Anything Fly Fishing

Five-weight Fun on Idaho’s Coeur d’Alene River

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There’s a persistent, vicious rumor that the only reason I married my wife, Khris, was to get free room and board at the in-laws so I could fish Northern Idaho, a top spot for wild Westslope cutthroat and rainbow trout.

That’s nonsense—well, at least that’s my story and I’m sticking to it. But if you’ve ever been to the Inland Northwest, especially Coeur d’Alene, you’d understand how such a conspiracy theory could get ignited–and continue to smolder despite the birth of a son, the adoption of a chocolate lab, and nearly 20 years of marriage.

Idyllic Idaho

In the spirit of full disclosure, when we were dating, it was my wife who introduced me to fly fishing through our (now) mutual good friend and Pacific Northwest fly fishing icon, Joe Roope, who runs Castaway Fly Shop in Coeur D’Alene and Kingston.

Not surprisingly, that supposedly innocent introduction to angling was clouded in Khris’ thinly veiled, Hollywood “B” movie-like attempt to lure (what else?!) me to Idaho from Washington, D.C., to meet her parents, who were in Coeur d’Alene (her hometown) for the summer.

Needless to say: It was the beginning of a great love affair with fly, er, I mean, my lovely wife.

Indeed, in June, we made our annual summer trek to Northern Idaho to bask in the warm glow of my wife’s family—on the non-negotiable condition that I get a kitchen pass to go fly fishing with Joe and the Castaway Fly Shop crew.

I don’t even have to mention Joe’s last name to my wife — just saying “Joe” is sufficient. Joe and Khris went to high school together, so when Khris drops me off at the shop, Joe asks her, not me: “What time does he need to be back?”

Being an outdoorsy Idaho gal at heart, Khris usually says:


Trout Whisperer: Sage Guerber

Joe had to watch the fly shop this time so he gave me one of his top guides, Sage Guerber, to run the Coeur d’Alene (aka the CdA) River with. A trip down the freestone CdA means hammering away at miles of wild fish, including native Westslope cutthroat, rainbow, and hybrid “cutbow” (i.e., a cutthroat-rainbow cross) trout.

(Just FYI: The CdA is probably about 80-percent Westslope cutthroat…)

We launched the drift boat at about 9am on a cool, clear day in mid-June. The river conditions were near perfect with the minor exception that the mountain water was incredibly clear; indeed, the water was so gin-clear that you could easily see down 10-feet into the water column.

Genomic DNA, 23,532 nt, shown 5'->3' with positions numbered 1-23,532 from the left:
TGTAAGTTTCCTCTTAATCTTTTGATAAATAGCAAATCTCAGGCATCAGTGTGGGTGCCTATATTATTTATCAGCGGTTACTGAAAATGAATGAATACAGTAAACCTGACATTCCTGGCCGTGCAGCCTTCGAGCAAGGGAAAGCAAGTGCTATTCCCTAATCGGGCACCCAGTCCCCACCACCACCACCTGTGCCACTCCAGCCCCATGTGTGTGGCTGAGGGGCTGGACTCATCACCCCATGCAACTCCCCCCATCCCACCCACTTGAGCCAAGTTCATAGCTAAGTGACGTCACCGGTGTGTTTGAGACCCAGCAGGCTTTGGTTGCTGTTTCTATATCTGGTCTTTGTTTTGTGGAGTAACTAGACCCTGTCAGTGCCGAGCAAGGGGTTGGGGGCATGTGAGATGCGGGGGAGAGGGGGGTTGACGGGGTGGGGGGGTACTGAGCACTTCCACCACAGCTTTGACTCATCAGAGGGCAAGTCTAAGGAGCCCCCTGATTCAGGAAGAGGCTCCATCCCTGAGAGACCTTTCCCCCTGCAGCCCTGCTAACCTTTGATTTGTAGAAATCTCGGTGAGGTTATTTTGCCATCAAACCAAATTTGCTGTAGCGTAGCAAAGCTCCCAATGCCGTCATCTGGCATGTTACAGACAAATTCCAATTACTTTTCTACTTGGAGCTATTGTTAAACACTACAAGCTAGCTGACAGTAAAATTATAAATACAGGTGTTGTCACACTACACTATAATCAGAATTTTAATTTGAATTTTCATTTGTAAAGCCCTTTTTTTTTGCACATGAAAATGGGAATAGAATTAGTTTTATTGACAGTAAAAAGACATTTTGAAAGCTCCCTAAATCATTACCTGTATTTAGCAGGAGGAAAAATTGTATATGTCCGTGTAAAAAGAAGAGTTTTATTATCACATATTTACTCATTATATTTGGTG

It’s like that big fish tank at Cabela’s….

Despite this, I quickly get into some chubby cutties on a dry-dropper rig. Before long, we also caught a cutbow and a rainbow, nailing–in seemingly no time–what I’ll call a “CdA trout slam” of cuts, bows, and cutbows.

(Some may object to my claim of a “CdA trout slam” since you can find brook trout in the river; But brookies are technically char, not trout, putting me on pretty solid scientific terra firma….)

The native Westslope cutthroat

The fun really starts for me when we begin to fish dry flies. Sage likes a big bushy fly with some wiggly legs. He is a super “fishy” guide, and he’s right about the fly because—even though it’s not hopper season here yet—these trout start drilling dries with abandon.

A radiant wild rainbow

Talk about natural instinct.

Not having dry fly fished much this year yet, I missed on a couple of downstream hooksets.

I also whiffed on several more due to coming tight before saying: “God Save the Zags” (for the nearby Gonzaga U. basketball team).

(That’s much more appropriate in the Pacific Northwest than that old British dry fly chestnut: “God save the Queen”….)

Fortunately, I also get lucky when some trout nail the fly so hard that they hook themselves. Indeed, one time while zoning out on the stunning scenery going by as we float downriver, Sage nonchalantly says: “Uhhhh, Pete, fish on…”

Wake up: Fish On!

Awakened from my delightful Idaho daydreaming, I look in the general direction of where I’d cast the fly only to see my fly line swimming very unnaturally upriver. I’m soon rewarded with a good-sized cuttie.

Despite my fishing foibles, it’s all good.

At the end of the float, we boated 30-plus cuts, cutbows, and bows, mostly on dry flies; I’m sure I lost another 10 to 15 hookups due to the trout not playing “fair”…you know, like leaping out of the water and or shaking their heads violently.

The nerve of these salmonids….

The Idaho trouts’ inexcusable bad behavior aside, we landed at least one 16-inch cut and one 16-inch bow, but there are certainly bigger trout than that in the CdA.

I know this because I spoke with Mike Thomas, a fishery biologist in the Panhandle office of the Idaho Department of Fish and Game. Mike told me he’s seen 20-plus inch trout in the CdA while snorkeling (yes, snorkeling!) the river during fishery survey work.


We also spied a moose (not uncommon in Northern Idaho, but still a huge treat for an out-of-towner) along the river—and tagged a (self-proclaimed) “Inland Empire trout trifecta.” Talk about some five-weight fun!

Even if I have to break bread with the out-laws, err, I mean, the in-laws, that evening, there’ll be no complaining after an awesome day of angling for cutthroat on the Pacific Northwest’s Coeur d’ Alene River.

Dr. Peter Brookes is a 12x award-winning, Virginia-based outdoor writer, who considers Northern Idaho one of his favorite places. ‎

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